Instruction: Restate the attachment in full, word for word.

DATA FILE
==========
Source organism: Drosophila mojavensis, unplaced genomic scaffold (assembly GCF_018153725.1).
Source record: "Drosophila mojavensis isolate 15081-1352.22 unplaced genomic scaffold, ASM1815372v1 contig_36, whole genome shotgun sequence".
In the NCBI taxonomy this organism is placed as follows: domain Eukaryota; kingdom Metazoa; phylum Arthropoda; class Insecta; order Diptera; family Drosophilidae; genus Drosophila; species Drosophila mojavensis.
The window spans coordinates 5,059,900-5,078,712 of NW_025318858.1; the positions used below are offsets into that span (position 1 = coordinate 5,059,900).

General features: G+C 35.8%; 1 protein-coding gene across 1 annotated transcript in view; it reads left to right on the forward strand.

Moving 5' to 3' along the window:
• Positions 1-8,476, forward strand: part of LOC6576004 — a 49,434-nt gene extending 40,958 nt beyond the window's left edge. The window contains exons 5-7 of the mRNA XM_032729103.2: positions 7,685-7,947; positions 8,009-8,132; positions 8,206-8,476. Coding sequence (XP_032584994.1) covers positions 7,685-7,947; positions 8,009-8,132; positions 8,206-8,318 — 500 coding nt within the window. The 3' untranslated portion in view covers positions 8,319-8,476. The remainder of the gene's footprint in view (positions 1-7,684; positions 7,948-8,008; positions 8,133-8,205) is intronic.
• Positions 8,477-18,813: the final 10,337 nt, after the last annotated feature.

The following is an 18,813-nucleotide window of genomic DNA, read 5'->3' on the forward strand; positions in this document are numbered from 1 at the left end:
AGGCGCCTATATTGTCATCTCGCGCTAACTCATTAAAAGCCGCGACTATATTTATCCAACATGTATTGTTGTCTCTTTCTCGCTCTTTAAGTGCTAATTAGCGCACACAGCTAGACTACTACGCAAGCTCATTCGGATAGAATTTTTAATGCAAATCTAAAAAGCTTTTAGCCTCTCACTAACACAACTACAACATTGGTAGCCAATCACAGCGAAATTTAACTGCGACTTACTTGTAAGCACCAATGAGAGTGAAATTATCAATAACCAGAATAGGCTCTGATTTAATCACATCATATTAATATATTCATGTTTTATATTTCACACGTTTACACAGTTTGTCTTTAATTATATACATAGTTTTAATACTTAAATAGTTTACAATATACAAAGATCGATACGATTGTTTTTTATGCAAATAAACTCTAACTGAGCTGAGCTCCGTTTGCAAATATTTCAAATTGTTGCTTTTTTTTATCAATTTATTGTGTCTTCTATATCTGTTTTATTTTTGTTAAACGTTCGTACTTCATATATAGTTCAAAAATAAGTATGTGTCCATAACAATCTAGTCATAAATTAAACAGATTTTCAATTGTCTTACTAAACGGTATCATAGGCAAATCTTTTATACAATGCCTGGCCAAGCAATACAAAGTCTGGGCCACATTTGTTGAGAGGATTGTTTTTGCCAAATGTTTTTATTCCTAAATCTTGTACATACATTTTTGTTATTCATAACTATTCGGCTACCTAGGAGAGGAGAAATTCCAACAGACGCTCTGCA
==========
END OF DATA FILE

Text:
Source organism: Drosophila mojavensis, unplaced genomic scaffold (assembly GCF_018153725.1).
Source record: "Drosophila mojavensis isolate 15081-1352.22 unplaced genomic scaffold, ASM1815372v1 contig_36, whole genome shotgun sequence".
In the NCBI taxonomy this organism is placed as follows: domain Eukaryota; kingdom Metazoa; phylum Arthropoda; class Insecta; order Diptera; family Drosophilidae; genus Drosophila; species Drosophila mojavensis.
The window spans coordinates 5,059,900-5,078,712 of NW_025318858.1; the positions used below are offsets into that span (position 1 = coordinate 5,059,900).

General features: G+C 35.8%; 1 protein-coding gene across 1 annotated transcript in view; it reads left to right on the forward strand.

Moving 5' to 3' along the window:
• Positions 1-8,476, forward strand: part of LOC6576004 — a 49,434-nt gene extending 40,958 nt beyond the window's left edge. The window contains exons 5-7 of the mRNA XM_032729103.2: positions 7,685-7,947; positions 8,009-8,132; positions 8,206-8,476. Coding sequence (XP_032584994.1) covers positions 7,685-7,947; positions 8,009-8,132; positions 8,206-8,318 — 500 coding nt within the window. The 3' untranslated portion in view covers positions 8,319-8,476. The remainder of the gene's footprint in view (positions 1-7,684; positions 7,948-8,008; positions 8,133-8,205) is intronic.
• Positions 8,477-18,813: the final 10,337 nt, after the last annotated feature.

The following is an 18,813-nucleotide window of genomic DNA, read 5'->3' on the forward strand; positions in this document are numbered from 1 at the left end:
AGGCGCCTATATTGTCATCTCGCGCTAACTCATTAAAAGCCGCGACTATATTTATCCAACATGTATTGTTGTCTCTTTCTCGCTCTTTAAGTGCTAATTAGCGCACACAGCTAGACTACTACGCAAGCTCATTCGGATAGAATTTTTAATGCAAATCTAAAAAGCTTTTAGCCTCTCACTAACACAACTACAACATTGGTAGCCAATCACAGCGAAATTTAACTGCGACTTACTTGTAAGCACCAATGAGAGTGAAATTATCAATAACCAGAATAGGCTCTGATTTAATCACATCATATTAATATATTCATGTTTTATATTTCACACGTTTACACAGTTTGTCTTTAATTATATACATAGTTTTAATACTTAAATAGTTTACAATATACAAAGATCGATACGATTGTTTTTTATGCAAATAAACTCTAACTGAGCTGAGCTCCGTTTGCAAATATTTCAAATTGTTGCTTTTTTTTATCAATTTATTGTGTCTTCTATATCTGTTTTATTTTTGTTAAACGTTCGTACTTCATATATAGTTCAAAAATAAGTATGTGTCCATAACAATCTAGTCATAAATTAAACAGATTTTCAATTGTCTTACTAAACGGTATCATAGGCAAATCTTTTATACAATGCCTGGCCAAGCAATACAAAGTCTGGGCCACATTTGTTGAGAGGATTGTTTTTGCCAAATGTTTTTATTCCTAAATCTTGTACATACATTTTTGTTATTCATAACTATTCGGCTACCTAGGAGAGGAGAAATTCCAACAGACGCTCTGCA